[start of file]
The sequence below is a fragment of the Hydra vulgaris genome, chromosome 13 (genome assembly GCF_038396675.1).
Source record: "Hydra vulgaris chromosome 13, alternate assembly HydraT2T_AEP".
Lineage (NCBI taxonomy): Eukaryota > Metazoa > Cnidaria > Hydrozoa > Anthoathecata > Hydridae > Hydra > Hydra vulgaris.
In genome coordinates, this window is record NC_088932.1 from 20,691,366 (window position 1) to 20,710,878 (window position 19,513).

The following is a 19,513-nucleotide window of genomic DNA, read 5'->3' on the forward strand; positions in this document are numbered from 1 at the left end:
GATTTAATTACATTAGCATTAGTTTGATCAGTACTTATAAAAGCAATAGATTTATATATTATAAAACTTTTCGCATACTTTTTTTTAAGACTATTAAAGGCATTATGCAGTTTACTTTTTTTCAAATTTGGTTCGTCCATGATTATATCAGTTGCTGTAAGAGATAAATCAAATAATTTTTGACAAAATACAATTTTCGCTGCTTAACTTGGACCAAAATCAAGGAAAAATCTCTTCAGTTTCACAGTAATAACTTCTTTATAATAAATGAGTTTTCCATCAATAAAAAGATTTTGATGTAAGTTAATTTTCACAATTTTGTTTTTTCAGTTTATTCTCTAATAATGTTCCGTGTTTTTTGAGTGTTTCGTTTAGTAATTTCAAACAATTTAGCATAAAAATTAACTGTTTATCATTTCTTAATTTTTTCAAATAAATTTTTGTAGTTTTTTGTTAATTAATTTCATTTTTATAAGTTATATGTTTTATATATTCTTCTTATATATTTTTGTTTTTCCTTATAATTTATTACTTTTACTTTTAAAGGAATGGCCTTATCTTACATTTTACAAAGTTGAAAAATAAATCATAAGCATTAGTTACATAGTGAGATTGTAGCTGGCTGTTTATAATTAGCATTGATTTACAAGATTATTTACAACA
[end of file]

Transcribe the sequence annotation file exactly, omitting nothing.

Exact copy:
The sequence below is a fragment of the Hydra vulgaris genome, chromosome 13 (genome assembly GCF_038396675.1).
Source record: "Hydra vulgaris chromosome 13, alternate assembly HydraT2T_AEP".
Lineage (NCBI taxonomy): Eukaryota > Metazoa > Cnidaria > Hydrozoa > Anthoathecata > Hydridae > Hydra > Hydra vulgaris.
In genome coordinates, this window is record NC_088932.1 from 20,691,366 (window position 1) to 20,710,878 (window position 19,513).

The following is a 19,513-nucleotide window of genomic DNA, read 5'->3' on the forward strand; positions in this document are numbered from 1 at the left end:
GATTTAATTACATTAGCATTAGTTTGATCAGTACTTATAAAAGCAATAGATTTATATATTATAAAACTTTTCGCATACTTTTTTTTAAGACTATTAAAGGCATTATGCAGTTTACTTTTTTTCAAATTTGGTTCGTCCATGATTATATCAGTTGCTGTAAGAGATAAATCAAATAATTTTTGACAAAATACAATTTTCGCTGCTTAACTTGGACCAAAATCAAGGAAAAATCTCTTCAGTTTCACAGTAATAACTTCTTTATAATAAATGAGTTTTCCATCAATAAAAAGATTTTGATGTAAGTTAATTTTCACAATTTTGTTTTTTCAGTTTATTCTCTAATAATGTTCCGTGTTTTTTGAGTGTTTCGTTTAGTAATTTCAAACAATTTAGCATAAAAATTAACTGTTTATCATTTCTTAATTTTTTCAAATAAATTTTTGTAGTTTTTTGTTAATTAATTTCATTTTTATAAGTTATATGTTTTATATATTCTTCTTATATATTTTTGTTTTTCCTTATAATTTATTACTTTTACTTTTAAAGGAATGGCCTTATCTTACATTTTACAAAGTTGAAAAATAAATCATAAGCATTAGTTACATAGTGAGATTGTAGCTGGCTGTTTATAATTAGCATTGATTTACAAGATTATTTACAACA